Madison’s emergency responders were the first to answer the call after a charter bus overturned on I-95 north on Monday.
The bus was headed to Mohegan Sun Casino from New York City when it overturned in the area of exit 61.
The 911 calls started rolling in to Madison Police Headquarters at about 12:20 p.m. That’s when first responders rushed to the scene.
Responders at the scene sorted out the injured and uninjured, and worked to get everyone off the highway.
Dozens of ambulances flooded the Madison Town Campus, coming from about 20 surrounding towns.
"You don't train for this every day, but when it does happen it just seems to work,” said Madison Fire Chief Robert Kyttle. “With the town of Guilford and North Madison, everything fell into place one by one as everyone got there."
Those who were not injured were brought to the gymnasium on the town campus to stay warm.
Those injured in the crash were taken to Yale-New Haven, the Yale-New Haven location in Guilford, Middlesex Hospital, Shoreline Medical Center in Westbrook and the Hospital of St. Raphael's.
The town recreation bus, and ambulances all pitched in to transport people off the highway.
Police said initially, 33 of the 55 people on board were taken to the gym. However, once the medical response team started doing a secondary assessment of the victims, 12 more went to the hospital.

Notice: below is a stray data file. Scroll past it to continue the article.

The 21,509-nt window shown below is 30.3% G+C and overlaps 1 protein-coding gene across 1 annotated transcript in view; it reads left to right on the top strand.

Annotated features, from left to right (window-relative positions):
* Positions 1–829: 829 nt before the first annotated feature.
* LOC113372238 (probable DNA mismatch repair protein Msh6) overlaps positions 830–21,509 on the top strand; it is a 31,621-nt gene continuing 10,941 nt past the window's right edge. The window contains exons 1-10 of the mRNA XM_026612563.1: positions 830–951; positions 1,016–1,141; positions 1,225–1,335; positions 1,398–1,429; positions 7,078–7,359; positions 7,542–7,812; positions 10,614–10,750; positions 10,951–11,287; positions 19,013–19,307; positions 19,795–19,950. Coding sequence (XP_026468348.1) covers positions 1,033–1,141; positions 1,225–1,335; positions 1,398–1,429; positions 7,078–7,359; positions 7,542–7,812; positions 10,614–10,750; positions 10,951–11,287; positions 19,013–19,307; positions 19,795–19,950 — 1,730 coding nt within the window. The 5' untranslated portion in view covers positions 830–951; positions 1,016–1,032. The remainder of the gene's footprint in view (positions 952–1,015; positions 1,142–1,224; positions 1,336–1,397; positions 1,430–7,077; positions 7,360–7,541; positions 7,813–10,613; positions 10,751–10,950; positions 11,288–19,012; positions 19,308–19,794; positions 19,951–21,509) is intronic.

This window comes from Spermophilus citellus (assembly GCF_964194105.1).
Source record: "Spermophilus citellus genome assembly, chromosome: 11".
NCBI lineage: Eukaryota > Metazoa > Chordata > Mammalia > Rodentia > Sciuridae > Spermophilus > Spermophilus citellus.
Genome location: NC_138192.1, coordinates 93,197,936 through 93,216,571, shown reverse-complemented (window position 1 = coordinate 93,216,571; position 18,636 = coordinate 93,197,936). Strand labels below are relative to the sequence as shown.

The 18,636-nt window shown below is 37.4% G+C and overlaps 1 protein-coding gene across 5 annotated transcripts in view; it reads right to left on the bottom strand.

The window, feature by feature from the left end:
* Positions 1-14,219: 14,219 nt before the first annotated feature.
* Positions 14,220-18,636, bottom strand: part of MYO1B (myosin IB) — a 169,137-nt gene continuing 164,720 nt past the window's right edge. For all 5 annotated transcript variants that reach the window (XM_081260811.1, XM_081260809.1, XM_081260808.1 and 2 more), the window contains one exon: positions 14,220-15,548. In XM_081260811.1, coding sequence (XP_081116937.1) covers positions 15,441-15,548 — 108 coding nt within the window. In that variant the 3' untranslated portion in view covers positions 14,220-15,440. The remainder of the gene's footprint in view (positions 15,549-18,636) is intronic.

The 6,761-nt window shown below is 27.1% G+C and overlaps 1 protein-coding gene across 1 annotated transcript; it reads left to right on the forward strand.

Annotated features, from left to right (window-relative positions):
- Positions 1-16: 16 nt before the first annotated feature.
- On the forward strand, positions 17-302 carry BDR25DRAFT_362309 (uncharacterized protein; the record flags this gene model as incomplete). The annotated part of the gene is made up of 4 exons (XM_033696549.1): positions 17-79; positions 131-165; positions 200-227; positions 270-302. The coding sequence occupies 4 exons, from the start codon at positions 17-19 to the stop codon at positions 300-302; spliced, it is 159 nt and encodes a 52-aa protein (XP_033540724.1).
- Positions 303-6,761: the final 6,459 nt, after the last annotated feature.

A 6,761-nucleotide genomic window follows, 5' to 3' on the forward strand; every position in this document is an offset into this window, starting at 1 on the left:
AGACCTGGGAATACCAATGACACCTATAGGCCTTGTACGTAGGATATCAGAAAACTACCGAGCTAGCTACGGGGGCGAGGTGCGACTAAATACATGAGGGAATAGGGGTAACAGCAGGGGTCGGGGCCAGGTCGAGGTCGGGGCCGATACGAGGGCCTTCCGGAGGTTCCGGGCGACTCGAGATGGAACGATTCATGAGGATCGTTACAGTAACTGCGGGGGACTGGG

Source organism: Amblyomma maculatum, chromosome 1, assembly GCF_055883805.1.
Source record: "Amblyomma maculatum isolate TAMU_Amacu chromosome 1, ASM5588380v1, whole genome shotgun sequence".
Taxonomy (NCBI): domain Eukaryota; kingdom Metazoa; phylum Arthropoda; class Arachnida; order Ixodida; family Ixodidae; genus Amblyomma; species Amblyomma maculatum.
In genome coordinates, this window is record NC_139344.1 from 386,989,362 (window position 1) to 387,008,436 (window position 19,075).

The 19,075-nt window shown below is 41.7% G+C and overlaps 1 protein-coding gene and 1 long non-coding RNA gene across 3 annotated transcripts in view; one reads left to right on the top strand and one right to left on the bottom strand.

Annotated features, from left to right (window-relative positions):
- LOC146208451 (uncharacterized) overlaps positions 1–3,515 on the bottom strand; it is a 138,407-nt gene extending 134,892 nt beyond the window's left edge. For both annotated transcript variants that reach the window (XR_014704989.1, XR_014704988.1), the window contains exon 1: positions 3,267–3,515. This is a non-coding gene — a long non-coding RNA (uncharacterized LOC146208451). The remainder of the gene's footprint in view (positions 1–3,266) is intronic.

"Once the adrenaline went down, some other folks complained of additional injuries they wanted to be checked out at the hospital for,” said Chris Bernier, of Madison EMS.
Those who did stay at the gym were given cots, blankets, food, water and coffee.
Late Monday afternoon, Dahlia sent another bus to pick them up.
The victims who were not injured told Eyewitness News they didn't speak well enough English to talk about the incident, but the language of a therapy dog is universal, and helped on Monday.
Spartacus, and his handler Brad Cole, are part of a K9 first responder team. They have been called in for other tragedies in the state, like the shooting at Sandy Hook Elementary School, and the deadly stabbing at Jonathan Law High School.
"Just by the mere fact of petting a dog, it helps out physically with them, but he brings a level of calmness," Cole said. "We're told it helps people themselves calm down and realize, 'ok, it's going to be alright'."
On Monday, the team was called to spend time with the 21 people waiting at the warming center.
"Just to help them kind of pass the time and provide a diversion for them," Cole added.
It is unclear if the snowy weather was the cause of the bus crash.
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